I asked this question on Unix Stackexchange. How to access /root directory from a browser?

I got an answer (in a comment by @dsstorefile) that It can be accessed either way :

  1. By running chmod 0777 root
  2. By running browser as a Root User.

I think It's just a listing of the contents in the directory (for that I maybe wrong) but I want to know :

What could be Possible security risks/threats associated of accessing /root directory from the browser in each case ?

  • 3
    For the love of god, don't set /root to mode 0777! – forest Apr 29 '18 at 10:26
  • I think you should explain why do you want to access /root in the browser in the first place. As asked currently the question looks for me more like "what is the risk of shooting myself in the foot" which is not worth answering. – Steffen Ullrich Apr 29 '18 at 10:45
  • @SteffenUllrich In the link to Unix.SE he provided, he said it was for learning purposes. – forest Apr 29 '18 at 10:46
  • @forest: this does not make it better in my opinion. Even when doing things for learning purposes one should ask why one would do this - i.e. why does somebody want to learn how to shoot himself in the foot? – Steffen Ullrich Apr 29 '18 at 10:49
  • 1
    @PeterHarmann: I'm not saying that the question itself should never be asked but that it should contain enough context to indicate why it is asked. If somebody asks me out of the blue what happens if he shoots itself in the foot my first reaction would be find out why he is asking this and not to explain what happens - just to be sure that the OP is not currently playing around dangerously with a gun. – Steffen Ullrich Apr 29 '18 at 11:09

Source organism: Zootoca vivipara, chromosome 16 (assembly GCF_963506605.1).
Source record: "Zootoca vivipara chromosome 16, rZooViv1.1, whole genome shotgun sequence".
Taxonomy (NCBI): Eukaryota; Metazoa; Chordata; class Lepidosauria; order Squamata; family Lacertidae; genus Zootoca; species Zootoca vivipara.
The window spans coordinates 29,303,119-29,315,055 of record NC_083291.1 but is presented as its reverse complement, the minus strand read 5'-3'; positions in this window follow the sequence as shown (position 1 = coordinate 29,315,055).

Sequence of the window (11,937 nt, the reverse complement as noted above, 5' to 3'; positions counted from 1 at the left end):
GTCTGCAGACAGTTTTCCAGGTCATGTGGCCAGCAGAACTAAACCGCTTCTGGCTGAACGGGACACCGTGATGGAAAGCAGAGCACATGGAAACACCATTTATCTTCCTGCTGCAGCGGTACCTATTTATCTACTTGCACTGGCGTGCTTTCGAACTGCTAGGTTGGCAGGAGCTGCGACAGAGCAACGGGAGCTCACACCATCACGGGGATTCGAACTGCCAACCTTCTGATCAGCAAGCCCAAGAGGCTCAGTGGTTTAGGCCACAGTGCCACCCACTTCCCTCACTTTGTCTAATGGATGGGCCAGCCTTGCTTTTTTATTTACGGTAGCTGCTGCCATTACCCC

The issues are that anyone on your system will be able to maliciously elevate themselves to root privileges. Doing either of these things is a very bad idea. To address your specific scenarios:

  1. Making root's home directory mode 0777 means that all users will be able to read, write, enter, and execute any files in that directory. Because many sensitive, privileged processes use that as their home, making it world-writable could allow any unprivileged process to tamper with root's home. For example, malicious code in /root/.profile would be executed with high privileges any time the root user logs in. There are many ways to exploit you in this scenario.

  2. Running your browser as root is also extremely dangerous. It means an exploited browser will run as root, rather than as your normal user. This is not a hypothetical threat. Someone actually did run their browser as root and got infected with ransomware! Additionally, a regular browser is not designed to run with a privileged context and so does not take the necessary security precautions to prevent an unprivileged local user from exploiting it. For example, if you run your browser in your regular user's environment, but as root, then a modified configuration file or browser extension (in your regular user's home) could exploit it to elevate to root.

You could make /root mode 0755, which would make it writable only by root, but would allow everyone else to enter and read it (including your browser). Normally, it does not contain any sensitive information, but it is still not a great idea to let everyone look inside it.

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